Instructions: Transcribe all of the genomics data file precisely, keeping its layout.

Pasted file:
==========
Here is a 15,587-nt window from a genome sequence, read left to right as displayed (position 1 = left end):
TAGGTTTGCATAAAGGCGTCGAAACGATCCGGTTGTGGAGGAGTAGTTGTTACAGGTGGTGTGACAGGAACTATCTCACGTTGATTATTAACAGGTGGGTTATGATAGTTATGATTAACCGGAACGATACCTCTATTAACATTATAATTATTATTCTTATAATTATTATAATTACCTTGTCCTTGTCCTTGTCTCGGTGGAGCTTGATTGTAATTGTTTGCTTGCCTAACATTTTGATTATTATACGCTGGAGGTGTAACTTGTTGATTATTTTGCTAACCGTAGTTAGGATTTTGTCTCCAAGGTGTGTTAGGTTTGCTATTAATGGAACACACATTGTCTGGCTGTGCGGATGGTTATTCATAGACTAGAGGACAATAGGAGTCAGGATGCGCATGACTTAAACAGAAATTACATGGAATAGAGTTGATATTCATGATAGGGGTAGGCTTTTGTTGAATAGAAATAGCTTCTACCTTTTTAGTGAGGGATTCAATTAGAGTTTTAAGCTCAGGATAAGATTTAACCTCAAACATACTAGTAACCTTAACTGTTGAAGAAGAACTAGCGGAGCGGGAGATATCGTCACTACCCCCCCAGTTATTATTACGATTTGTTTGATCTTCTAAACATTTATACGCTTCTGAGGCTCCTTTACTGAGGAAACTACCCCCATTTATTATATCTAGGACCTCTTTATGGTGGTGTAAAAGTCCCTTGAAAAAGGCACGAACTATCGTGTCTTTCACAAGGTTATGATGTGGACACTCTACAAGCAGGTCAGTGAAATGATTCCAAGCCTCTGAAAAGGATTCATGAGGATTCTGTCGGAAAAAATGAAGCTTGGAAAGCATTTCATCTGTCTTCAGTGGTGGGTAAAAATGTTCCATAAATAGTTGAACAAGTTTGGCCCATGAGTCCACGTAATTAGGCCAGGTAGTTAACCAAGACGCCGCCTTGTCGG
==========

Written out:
Here is a 15,587-nt window from a genome sequence, read left to right as displayed (position 1 = left end):
TAGGTTTGCATAAAGGCGTCGAAACGATCCGGTTGTGGAGGAGTAGTTGTTACAGGTGGTGTGACAGGAACTATCTCACGTTGATTATTAACAGGTGGGTTATGATAGTTATGATTAACCGGAACGATACCTCTATTAACATTATAATTATTATTCTTATAATTATTATAATTACCTTGTCCTTGTCCTTGTCTCGGTGGAGCTTGATTGTAATTGTTTGCTTGCCTAACATTTTGATTATTATACGCTGGAGGTGTAACTTGTTGATTATTTTGCTAACCGTAGTTAGGATTTTGTCTCCAAGGTGTGTTAGGTTTGCTATTAATGGAACACACATTGTCTGGCTGTGCGGATGGTTATTCATAGACTAGAGGACAATAGGAGTCAGGATGCGCATGACTTAAACAGAAATTACATGGAATAGAGTTGATATTCATGATAGGGGTAGGCTTTTGTTGAATAGAAATAGCTTCTACCTTTTTAGTGAGGGATTCAATTAGAGTTTTAAGCTCAGGATAAGATTTAACCTCAAACATACTAGTAACCTTAACTGTTGAAGAAGAACTAGCGGAGCGGGAGATATCGTCACTACCCCCCCAGTTATTATTACGATTTGTTTGATCTTCTAAACATTTATACGCTTCTGAGGCTCCTTTACTGAGGAAACTACCCCCATTTATTATATCTAGGACCTCTTTATGGTGGTGTAAAAGTCCCTTGAAAAAGGCACGAACTATCGTGTCTTTCACAAGGTTATGATGTGGACACTCTACAAGCAGGTCAGTGAAATGATTCCAAGCCTCTGAAAAGGATTCATGAGGATTCTGTCGGAAAAAATGAAGCTTGGAAAGCATTTCATCTGTCTTCAGTGGTGGGTAAAAATGTTCCATAAATAGTTGAACAAGTTTGGCCCATGAGTCCACGTAATTAGGCCAGGTAGTTAACCAAGACGCCGCCTTGTCGG